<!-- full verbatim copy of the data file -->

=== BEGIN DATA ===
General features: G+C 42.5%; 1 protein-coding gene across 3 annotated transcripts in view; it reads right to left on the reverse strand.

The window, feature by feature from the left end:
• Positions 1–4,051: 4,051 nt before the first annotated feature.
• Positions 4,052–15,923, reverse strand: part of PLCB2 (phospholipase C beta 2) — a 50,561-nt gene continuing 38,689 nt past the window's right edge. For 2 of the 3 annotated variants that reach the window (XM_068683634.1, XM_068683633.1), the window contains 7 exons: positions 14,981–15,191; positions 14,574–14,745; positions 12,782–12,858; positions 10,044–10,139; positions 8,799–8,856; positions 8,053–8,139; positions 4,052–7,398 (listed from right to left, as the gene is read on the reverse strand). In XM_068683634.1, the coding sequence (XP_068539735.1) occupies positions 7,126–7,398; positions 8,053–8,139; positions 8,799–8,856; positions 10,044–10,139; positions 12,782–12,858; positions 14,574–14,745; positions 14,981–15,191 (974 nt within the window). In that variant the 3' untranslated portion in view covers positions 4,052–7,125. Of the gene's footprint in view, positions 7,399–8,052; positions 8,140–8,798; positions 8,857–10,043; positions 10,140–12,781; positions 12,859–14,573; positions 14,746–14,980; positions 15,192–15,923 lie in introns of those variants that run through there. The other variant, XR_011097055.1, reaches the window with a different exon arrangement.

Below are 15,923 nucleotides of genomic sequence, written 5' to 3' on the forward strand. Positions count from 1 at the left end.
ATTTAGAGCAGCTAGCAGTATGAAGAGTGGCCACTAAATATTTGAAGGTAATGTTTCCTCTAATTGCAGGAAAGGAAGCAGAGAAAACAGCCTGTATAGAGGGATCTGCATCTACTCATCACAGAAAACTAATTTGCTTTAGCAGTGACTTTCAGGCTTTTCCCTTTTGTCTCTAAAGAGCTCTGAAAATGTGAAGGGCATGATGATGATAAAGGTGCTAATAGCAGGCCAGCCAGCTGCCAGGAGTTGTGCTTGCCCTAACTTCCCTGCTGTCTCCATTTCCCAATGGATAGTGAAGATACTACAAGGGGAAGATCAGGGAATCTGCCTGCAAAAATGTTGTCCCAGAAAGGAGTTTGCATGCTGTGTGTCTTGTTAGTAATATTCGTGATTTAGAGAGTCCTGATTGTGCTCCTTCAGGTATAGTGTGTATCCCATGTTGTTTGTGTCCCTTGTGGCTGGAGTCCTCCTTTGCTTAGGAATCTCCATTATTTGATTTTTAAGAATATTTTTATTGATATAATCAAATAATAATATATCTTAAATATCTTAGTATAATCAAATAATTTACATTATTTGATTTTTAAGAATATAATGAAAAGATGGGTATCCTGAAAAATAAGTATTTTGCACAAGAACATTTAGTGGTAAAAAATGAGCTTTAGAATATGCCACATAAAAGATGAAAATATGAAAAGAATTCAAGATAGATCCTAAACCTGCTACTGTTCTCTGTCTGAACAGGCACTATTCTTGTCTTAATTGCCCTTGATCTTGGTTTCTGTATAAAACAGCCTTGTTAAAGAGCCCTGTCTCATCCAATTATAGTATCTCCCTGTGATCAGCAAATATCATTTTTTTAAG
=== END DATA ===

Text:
General features: G+C 42.5%; 1 protein-coding gene across 3 annotated transcripts in view; it reads right to left on the reverse strand.

The window, feature by feature from the left end:
• Positions 1–4,051: 4,051 nt before the first annotated feature.
• Positions 4,052–15,923, reverse strand: part of PLCB2 (phospholipase C beta 2) — a 50,561-nt gene continuing 38,689 nt past the window's right edge. For 2 of the 3 annotated variants that reach the window (XM_068683634.1, XM_068683633.1), the window contains 7 exons: positions 14,981–15,191; positions 14,574–14,745; positions 12,782–12,858; positions 10,044–10,139; positions 8,799–8,856; positions 8,053–8,139; positions 4,052–7,398 (listed from right to left, as the gene is read on the reverse strand). In XM_068683634.1, the coding sequence (XP_068539735.1) occupies positions 7,126–7,398; positions 8,053–8,139; positions 8,799–8,856; positions 10,044–10,139; positions 12,782–12,858; positions 14,574–14,745; positions 14,981–15,191 (974 nt within the window). In that variant the 3' untranslated portion in view covers positions 4,052–7,125. Of the gene's footprint in view, positions 7,399–8,052; positions 8,140–8,798; positions 8,857–10,043; positions 10,140–12,781; positions 12,859–14,573; positions 14,746–14,980; positions 15,192–15,923 lie in introns of those variants that run through there. The other variant, XR_011097055.1, reaches the window with a different exon arrangement.

Below are 15,923 nucleotides of genomic sequence, written 5' to 3' on the forward strand. Positions count from 1 at the left end.
ATTTAGAGCAGCTAGCAGTATGAAGAGTGGCCACTAAATATTTGAAGGTAATGTTTCCTCTAATTGCAGGAAAGGAAGCAGAGAAAACAGCCTGTATAGAGGGATCTGCATCTACTCATCACAGAAAACTAATTTGCTTTAGCAGTGACTTTCAGGCTTTTCCCTTTTGTCTCTAAAGAGCTCTGAAAATGTGAAGGGCATGATGATGATAAAGGTGCTAATAGCAGGCCAGCCAGCTGCCAGGAGTTGTGCTTGCCCTAACTTCCCTGCTGTCTCCATTTCCCAATGGATAGTGAAGATACTACAAGGGGAAGATCAGGGAATCTGCCTGCAAAAATGTTGTCCCAGAAAGGAGTTTGCATGCTGTGTGTCTTGTTAGTAATATTCGTGATTTAGAGAGTCCTGATTGTGCTCCTTCAGGTATAGTGTGTATCCCATGTTGTTTGTGTCCCTTGTGGCTGGAGTCCTCCTTTGCTTAGGAATCTCCATTATTTGATTTTTAAGAATATTTTTATTGATATAATCAAATAATAATATATCTTAAATATCTTAGTATAATCAAATAATTTACATTATTTGATTTTTAAGAATATAATGAAAAGATGGGTATCCTGAAAAATAAGTATTTTGCACAAGAACATTTAGTGGTAAAAAATGAGCTTTAGAATATGCCACATAAAAGATGAAAATATGAAAAGAATTCAAGATAGATCCTAAACCTGCTACTGTTCTCTGTCTGAACAGGCACTATTCTTGTCTTAATTGCCCTTGATCTTGGTTTCTGTATAAAACAGCCTTGTTAAAGAGCCCTGTCTCATCCAATTATAGTATCTCCCTGTGATCAGCAAATATCATTTTTTTAAG